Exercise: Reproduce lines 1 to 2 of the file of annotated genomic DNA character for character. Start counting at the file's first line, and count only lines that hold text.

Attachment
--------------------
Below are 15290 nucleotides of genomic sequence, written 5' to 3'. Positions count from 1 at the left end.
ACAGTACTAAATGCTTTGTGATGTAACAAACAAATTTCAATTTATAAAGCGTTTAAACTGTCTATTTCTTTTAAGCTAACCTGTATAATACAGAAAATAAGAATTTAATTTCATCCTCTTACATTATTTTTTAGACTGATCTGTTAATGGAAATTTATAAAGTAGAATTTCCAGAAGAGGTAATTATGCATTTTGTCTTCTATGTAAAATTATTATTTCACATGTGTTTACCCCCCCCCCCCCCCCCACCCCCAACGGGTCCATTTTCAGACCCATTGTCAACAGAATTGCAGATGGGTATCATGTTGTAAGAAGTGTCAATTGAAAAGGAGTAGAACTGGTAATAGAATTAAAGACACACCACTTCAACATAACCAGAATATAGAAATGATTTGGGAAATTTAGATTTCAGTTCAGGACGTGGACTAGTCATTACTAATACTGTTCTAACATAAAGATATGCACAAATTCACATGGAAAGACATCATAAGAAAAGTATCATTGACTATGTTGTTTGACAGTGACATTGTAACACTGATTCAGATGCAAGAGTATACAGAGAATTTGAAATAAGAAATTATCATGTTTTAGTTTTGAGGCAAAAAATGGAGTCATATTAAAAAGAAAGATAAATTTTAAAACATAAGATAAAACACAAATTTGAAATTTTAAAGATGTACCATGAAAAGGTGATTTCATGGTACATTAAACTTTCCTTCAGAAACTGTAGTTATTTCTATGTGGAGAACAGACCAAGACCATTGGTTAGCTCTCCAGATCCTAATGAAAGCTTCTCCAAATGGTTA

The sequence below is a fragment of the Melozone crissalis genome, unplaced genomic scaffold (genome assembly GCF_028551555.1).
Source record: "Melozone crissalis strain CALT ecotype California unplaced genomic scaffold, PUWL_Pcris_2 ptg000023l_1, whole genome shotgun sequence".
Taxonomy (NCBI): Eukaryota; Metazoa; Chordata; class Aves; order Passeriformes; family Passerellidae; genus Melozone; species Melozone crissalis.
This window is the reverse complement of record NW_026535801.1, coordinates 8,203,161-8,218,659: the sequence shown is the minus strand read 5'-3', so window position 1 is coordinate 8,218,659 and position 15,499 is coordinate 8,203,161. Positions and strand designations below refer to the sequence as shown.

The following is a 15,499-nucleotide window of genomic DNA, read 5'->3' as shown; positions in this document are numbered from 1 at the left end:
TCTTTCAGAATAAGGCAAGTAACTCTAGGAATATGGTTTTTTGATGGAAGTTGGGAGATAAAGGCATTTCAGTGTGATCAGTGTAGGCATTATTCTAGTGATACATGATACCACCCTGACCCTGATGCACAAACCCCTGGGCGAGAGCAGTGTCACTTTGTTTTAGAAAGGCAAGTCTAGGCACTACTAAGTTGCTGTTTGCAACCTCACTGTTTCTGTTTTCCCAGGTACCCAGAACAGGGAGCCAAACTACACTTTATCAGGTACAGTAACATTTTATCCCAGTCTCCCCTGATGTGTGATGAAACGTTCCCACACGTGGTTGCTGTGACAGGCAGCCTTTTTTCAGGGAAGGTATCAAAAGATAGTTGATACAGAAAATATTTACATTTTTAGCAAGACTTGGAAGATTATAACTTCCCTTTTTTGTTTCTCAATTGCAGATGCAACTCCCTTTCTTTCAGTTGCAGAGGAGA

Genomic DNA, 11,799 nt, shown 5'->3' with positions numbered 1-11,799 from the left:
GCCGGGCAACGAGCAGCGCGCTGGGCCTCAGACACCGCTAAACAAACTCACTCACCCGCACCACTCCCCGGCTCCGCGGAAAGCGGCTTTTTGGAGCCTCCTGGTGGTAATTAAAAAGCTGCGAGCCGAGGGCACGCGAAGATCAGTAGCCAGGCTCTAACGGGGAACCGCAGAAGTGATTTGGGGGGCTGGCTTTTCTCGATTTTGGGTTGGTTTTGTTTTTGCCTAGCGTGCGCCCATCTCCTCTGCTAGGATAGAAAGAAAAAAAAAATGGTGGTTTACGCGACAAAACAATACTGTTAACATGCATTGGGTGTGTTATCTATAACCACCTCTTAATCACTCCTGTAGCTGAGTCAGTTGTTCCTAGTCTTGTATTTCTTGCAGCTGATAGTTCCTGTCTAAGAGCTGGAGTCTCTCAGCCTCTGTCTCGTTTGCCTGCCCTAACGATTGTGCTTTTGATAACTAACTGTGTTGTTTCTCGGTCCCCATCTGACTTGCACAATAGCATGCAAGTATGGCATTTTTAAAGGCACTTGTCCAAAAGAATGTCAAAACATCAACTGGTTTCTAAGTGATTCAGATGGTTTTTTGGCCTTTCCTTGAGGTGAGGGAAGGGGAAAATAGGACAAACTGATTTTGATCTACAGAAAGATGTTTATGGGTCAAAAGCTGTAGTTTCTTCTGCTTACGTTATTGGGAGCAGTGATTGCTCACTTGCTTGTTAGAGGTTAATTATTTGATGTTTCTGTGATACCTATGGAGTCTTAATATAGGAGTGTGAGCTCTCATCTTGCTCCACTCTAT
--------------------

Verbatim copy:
Below are 15290 nucleotides of genomic sequence, written 5' to 3'. Positions count from 1 at the left end.
ACAGTACTAAATGCTTTGTGATGTAACAAACAAATTTCAATTTATAAAGCGTTTAAACTGTCTATTTCTTTTAAGCTAACCTGTATAATACAGAAAATAAGAATTTAATTTCATCCTCTTACATTATTTTTTAGACTGATCTGTTAATGGAAATTTATAAAGTAGAATTTCCAGAAGAGGTAATTATGCATTTTGTCTTCTATGTAAAATTATTATTTCACATGTGTTTACCCCCCCCCCCCCCCCCACCCCCAACGGGTCCATTTTCAGACCCATTGTCAACAGAATTGCAGATGGGTATCATGTTGTAAGAAGTGTCAATTGAAAAGGAGTAGAACTGGTAATAGAATTAAAGACACACCACTTCAACATAACCAGAATATAGAAATGATTTGGGAAATTTAGATTTCAGTTCAGGACGTGGACTAGTCATTACTAATACTGTTCTAACATAAAGATATGCACAAATTCACATGGAAAGACATCATAAGAAAAGTATCATTGACTATGTTGTTTGACAGTGACATTGTAACACTGATTCAGATGCAAGAGTATACAGAGAATTTGAAATAAGAAATTATCATGTTTTAGTTTTGAGGCAAAAAATGGAGTCATATTAAAAAGAAAGATAAATTTTAAAACATAAGATAAAACACAAATTTGAAATTTTAAAGATGTACCATGAAAAGGTGATTTCATGGTACATTAAACTTTCCTTCAGAAACTGTAGTTATTTCTATGTGGAGAACAGACCAAGACCATTGGTTAGCTCTCCAGATCCTAATGAAAGCTTCTCCAAATGGTTA